Turning back to the theology of Christ's kingship, we agree with Pius that the revolutions of modern history debased the notion of divinely sanctioned authority, replacing it in some instances with sheer power, in other cases with popular sovereignty. In Christian worship, it is important to remember that Christ is our king because he has received royal authority from God the Father, not from popular vote. If Christ were merely our president, we would not worship him.
Second, we agree with Pius that the church should be free to exercise its rights to shape the consciences of believers, engage in social ministry, and evangelize those who do not yet believe. But when Pius waxes nostalgic for the day when the church legislated the morals of society, we must simply disagree. Christian citizens—both as individuals and as voluntary associations of believers—are called not to coerce but to persuade and to work with those of other faiths to improve the morals of society.
Third, we must recognize that God's ruler over human affairs will be fully realized only at the Last Day (see 1 Cor. 15:24–28). Until then, the extent of Christ's rule is defined by the number of those who follow his way. Pius envisioned an ever-increasing spread of cheerful Christians happily obedient to earthly authorities whose role was invested with divine significance. But the Roman Catholic Church came to realize the triumphalistic optimism of that view. In order to point to the fullness of Christ's rule at the Last Day, it shifted the observance of the Feast of Christ the King from the last Sunday before All Saints to the final Sunday of the church year. This subtle shift recognizes the New Testament tension between the already and the not yet.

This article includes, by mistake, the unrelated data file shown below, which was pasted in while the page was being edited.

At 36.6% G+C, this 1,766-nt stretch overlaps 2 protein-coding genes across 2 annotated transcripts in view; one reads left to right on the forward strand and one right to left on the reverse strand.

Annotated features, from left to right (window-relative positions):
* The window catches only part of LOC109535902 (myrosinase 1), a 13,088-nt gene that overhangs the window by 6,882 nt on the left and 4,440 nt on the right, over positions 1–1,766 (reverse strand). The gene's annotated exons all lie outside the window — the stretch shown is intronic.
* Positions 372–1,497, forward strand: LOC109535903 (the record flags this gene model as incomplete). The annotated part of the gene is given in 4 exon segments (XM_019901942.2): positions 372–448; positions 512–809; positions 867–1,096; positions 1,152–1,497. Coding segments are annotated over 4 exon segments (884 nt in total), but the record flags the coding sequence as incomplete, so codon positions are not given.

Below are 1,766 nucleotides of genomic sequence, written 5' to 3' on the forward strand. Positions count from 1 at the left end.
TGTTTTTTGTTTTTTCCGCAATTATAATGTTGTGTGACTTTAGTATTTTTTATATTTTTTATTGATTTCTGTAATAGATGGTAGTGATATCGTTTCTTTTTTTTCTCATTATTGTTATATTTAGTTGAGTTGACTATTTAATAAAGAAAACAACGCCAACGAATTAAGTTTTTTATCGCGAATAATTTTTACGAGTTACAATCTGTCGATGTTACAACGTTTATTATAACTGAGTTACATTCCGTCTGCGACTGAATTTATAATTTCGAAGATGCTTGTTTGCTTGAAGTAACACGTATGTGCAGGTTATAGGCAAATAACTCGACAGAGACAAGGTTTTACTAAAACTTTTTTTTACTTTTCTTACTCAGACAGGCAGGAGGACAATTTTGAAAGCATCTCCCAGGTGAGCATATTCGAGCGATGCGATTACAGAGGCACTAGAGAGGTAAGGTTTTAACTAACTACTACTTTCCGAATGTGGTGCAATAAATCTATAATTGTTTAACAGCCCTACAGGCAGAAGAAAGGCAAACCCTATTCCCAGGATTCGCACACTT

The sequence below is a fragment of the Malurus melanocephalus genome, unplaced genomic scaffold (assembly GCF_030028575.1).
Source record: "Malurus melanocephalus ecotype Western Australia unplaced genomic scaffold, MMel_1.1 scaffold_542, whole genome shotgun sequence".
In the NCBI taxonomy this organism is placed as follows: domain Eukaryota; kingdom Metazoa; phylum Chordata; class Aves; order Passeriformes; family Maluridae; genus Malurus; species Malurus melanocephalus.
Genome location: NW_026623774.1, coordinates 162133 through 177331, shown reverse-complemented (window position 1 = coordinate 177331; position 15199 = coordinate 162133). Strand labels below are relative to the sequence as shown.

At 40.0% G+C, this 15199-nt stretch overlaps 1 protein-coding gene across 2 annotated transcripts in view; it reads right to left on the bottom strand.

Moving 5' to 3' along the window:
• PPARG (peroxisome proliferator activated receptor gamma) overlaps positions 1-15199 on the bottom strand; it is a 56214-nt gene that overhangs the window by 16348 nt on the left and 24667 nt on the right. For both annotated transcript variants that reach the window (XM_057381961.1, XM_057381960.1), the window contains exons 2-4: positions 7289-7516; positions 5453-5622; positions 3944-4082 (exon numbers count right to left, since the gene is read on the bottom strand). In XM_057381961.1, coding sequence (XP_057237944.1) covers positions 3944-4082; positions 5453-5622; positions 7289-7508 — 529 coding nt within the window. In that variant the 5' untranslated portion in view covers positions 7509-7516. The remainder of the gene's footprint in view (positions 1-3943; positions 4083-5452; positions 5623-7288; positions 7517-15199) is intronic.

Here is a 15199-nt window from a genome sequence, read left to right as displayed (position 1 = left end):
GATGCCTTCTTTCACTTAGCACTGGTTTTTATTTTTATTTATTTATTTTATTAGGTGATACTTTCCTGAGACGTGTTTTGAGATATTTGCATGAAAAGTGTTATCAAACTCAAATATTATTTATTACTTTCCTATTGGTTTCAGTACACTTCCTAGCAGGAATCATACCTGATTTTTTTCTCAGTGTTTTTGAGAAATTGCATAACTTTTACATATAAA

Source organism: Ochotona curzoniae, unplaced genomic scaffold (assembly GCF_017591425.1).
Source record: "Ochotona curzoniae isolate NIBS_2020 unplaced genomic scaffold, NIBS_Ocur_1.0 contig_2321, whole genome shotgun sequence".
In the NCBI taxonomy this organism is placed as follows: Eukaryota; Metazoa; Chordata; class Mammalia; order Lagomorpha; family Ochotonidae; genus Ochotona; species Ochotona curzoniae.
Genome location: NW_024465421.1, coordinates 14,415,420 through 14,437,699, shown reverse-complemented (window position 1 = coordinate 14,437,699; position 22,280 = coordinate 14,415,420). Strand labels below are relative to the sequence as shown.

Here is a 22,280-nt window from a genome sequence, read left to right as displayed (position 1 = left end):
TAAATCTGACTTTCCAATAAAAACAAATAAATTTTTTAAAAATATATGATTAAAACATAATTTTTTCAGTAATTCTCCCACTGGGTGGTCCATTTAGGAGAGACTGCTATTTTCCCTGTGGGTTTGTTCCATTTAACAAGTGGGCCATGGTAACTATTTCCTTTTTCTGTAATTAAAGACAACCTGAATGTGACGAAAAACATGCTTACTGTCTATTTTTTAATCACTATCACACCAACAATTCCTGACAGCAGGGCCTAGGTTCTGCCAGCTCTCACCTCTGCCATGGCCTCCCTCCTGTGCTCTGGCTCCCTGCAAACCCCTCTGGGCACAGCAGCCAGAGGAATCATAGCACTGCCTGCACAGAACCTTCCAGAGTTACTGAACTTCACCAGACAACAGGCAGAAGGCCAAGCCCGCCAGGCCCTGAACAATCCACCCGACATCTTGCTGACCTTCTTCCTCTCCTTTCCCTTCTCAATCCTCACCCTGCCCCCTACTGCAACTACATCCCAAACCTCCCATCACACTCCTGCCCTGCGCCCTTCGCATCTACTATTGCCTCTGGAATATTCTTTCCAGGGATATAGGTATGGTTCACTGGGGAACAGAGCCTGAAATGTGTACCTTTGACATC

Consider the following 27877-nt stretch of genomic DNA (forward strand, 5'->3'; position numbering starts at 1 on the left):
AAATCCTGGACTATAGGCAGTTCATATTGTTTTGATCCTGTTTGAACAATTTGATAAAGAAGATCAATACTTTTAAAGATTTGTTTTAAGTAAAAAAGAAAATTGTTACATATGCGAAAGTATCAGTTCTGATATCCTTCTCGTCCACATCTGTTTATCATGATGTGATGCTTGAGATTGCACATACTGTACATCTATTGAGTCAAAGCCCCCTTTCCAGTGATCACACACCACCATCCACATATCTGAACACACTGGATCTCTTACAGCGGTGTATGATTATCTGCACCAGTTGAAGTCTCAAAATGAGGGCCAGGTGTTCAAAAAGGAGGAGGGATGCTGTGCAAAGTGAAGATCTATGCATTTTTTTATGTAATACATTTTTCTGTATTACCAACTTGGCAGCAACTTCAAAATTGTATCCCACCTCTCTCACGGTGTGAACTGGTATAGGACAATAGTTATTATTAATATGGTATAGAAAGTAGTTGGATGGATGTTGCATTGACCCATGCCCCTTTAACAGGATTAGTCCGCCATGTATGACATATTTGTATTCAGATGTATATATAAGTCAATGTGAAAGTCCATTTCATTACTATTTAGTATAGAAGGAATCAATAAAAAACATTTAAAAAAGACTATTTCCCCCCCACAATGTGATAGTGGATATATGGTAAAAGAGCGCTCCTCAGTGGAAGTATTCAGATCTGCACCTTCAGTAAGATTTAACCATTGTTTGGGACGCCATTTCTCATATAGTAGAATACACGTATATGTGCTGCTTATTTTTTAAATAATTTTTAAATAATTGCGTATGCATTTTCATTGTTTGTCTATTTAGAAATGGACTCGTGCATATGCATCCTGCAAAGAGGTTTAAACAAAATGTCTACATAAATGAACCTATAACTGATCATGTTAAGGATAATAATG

Finally, Pius was disturbed by nationalism, and so are we whenever nationalist impulses trump the good of all people or loyalty to the international fellowship of Christian believers. In his day Italian, Spanish, and German nationalisms were all asserted at the expense of the church. When love of country is infused with a quasi-religious devotion, it threatens both the freedoms of citizens and the security of neighboring countries. The universal kingship of Christ supersedes our nation's claims on our loyalties.
Christ the King at Christmas
The trouble with thinking about Christ the King today, though, is that, lacking contemporary models of kingship, we may picture him as a super-Henry VIII or Louis XIV. He is of course far more powerful than they ever dreamed of being. But listen to how Scripture describes him:
Jesus to two disciples, quoting Zechariah 9:9: "See, your king comes to you, gentle and riding on a donkey" (Matt. 21:5).
John of Patmos to the church: "The Lamb will triumph over them because he is Lord of lords and King of kings" (Rev. 17:14).
Henry W. Baker, paraphrasing Psalm 23: "The King of love my Shepherd is, / Whose goodness faileth never, / I nothing lack if I am His / And He is mine forever."
When you worship Christ the King on Christmas day, be amazed at this King of kings who is also gentle, a Lamb, the King of love, and a helpless babe in a barn.
David Neff is editorial vice president of Christianity Today Initiative Development.